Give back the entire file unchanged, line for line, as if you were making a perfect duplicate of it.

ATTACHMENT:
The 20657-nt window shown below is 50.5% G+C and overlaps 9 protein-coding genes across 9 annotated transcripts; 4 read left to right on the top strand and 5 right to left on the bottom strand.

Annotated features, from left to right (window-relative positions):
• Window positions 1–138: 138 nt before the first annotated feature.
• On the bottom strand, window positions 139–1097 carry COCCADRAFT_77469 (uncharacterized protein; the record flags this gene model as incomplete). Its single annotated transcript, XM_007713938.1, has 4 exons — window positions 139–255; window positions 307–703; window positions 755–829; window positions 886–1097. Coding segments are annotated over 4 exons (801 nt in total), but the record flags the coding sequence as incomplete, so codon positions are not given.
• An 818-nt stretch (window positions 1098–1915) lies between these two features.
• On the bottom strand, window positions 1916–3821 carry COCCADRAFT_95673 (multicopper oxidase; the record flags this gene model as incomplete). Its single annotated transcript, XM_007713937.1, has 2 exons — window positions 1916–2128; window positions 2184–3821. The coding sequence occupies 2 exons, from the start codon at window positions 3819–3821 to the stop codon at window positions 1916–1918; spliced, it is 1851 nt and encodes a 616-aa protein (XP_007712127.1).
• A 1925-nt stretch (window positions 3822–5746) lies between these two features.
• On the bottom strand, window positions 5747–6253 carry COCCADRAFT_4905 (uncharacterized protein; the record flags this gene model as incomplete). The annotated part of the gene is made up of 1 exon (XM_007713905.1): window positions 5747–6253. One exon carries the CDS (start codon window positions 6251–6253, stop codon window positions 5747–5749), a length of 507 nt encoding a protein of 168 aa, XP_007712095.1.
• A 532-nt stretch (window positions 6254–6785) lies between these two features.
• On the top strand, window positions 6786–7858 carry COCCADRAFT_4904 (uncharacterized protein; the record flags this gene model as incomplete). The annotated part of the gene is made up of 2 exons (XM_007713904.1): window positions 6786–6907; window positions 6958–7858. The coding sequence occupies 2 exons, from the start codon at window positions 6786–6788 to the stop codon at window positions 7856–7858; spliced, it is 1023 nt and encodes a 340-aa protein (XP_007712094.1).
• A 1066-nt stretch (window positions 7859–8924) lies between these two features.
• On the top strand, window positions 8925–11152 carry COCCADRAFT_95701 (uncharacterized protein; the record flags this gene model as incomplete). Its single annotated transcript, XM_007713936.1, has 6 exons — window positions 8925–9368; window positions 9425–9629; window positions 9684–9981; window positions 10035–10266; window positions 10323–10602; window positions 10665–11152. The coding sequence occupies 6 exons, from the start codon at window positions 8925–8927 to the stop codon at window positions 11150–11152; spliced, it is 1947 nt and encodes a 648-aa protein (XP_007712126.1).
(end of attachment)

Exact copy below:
The 20657-nt window shown below is 50.5% G+C and overlaps 9 protein-coding genes across 9 annotated transcripts; 4 read left to right on the top strand and 5 right to left on the bottom strand.

Annotated features, from left to right (window-relative positions):
• Window positions 1–138: 138 nt before the first annotated feature.
• On the bottom strand, window positions 139–1097 carry COCCADRAFT_77469 (uncharacterized protein; the record flags this gene model as incomplete). Its single annotated transcript, XM_007713938.1, has 4 exons — window positions 139–255; window positions 307–703; window positions 755–829; window positions 886–1097. Coding segments are annotated over 4 exons (801 nt in total), but the record flags the coding sequence as incomplete, so codon positions are not given.
• An 818-nt stretch (window positions 1098–1915) lies between these two features.
• On the bottom strand, window positions 1916–3821 carry COCCADRAFT_95673 (multicopper oxidase; the record flags this gene model as incomplete). Its single annotated transcript, XM_007713937.1, has 2 exons — window positions 1916–2128; window positions 2184–3821. The coding sequence occupies 2 exons, from the start codon at window positions 3819–3821 to the stop codon at window positions 1916–1918; spliced, it is 1851 nt and encodes a 616-aa protein (XP_007712127.1).
• A 1925-nt stretch (window positions 3822–5746) lies between these two features.
• On the bottom strand, window positions 5747–6253 carry COCCADRAFT_4905 (uncharacterized protein; the record flags this gene model as incomplete). The annotated part of the gene is made up of 1 exon (XM_007713905.1): window positions 5747–6253. One exon carries the CDS (start codon window positions 6251–6253, stop codon window positions 5747–5749), a length of 507 nt encoding a protein of 168 aa, XP_007712095.1.
• A 532-nt stretch (window positions 6254–6785) lies between these two features.
• On the top strand, window positions 6786–7858 carry COCCADRAFT_4904 (uncharacterized protein; the record flags this gene model as incomplete). The annotated part of the gene is made up of 2 exons (XM_007713904.1): window positions 6786–6907; window positions 6958–7858. The coding sequence occupies 2 exons, from the start codon at window positions 6786–6788 to the stop codon at window positions 7856–7858; spliced, it is 1023 nt and encodes a 340-aa protein (XP_007712094.1).
• A 1066-nt stretch (window positions 7859–8924) lies between these two features.
• On the top strand, window positions 8925–11152 carry COCCADRAFT_95701 (uncharacterized protein; the record flags this gene model as incomplete). Its single annotated transcript, XM_007713936.1, has 6 exons — window positions 8925–9368; window positions 9425–9629; window positions 9684–9981; window positions 10035–10266; window positions 10323–10602; window positions 10665–11152. The coding sequence occupies 6 exons, from the start codon at window positions 8925–8927 to the stop codon at window positions 11150–11152; spliced, it is 1947 nt and encodes a 648-aa protein (XP_007712126.1).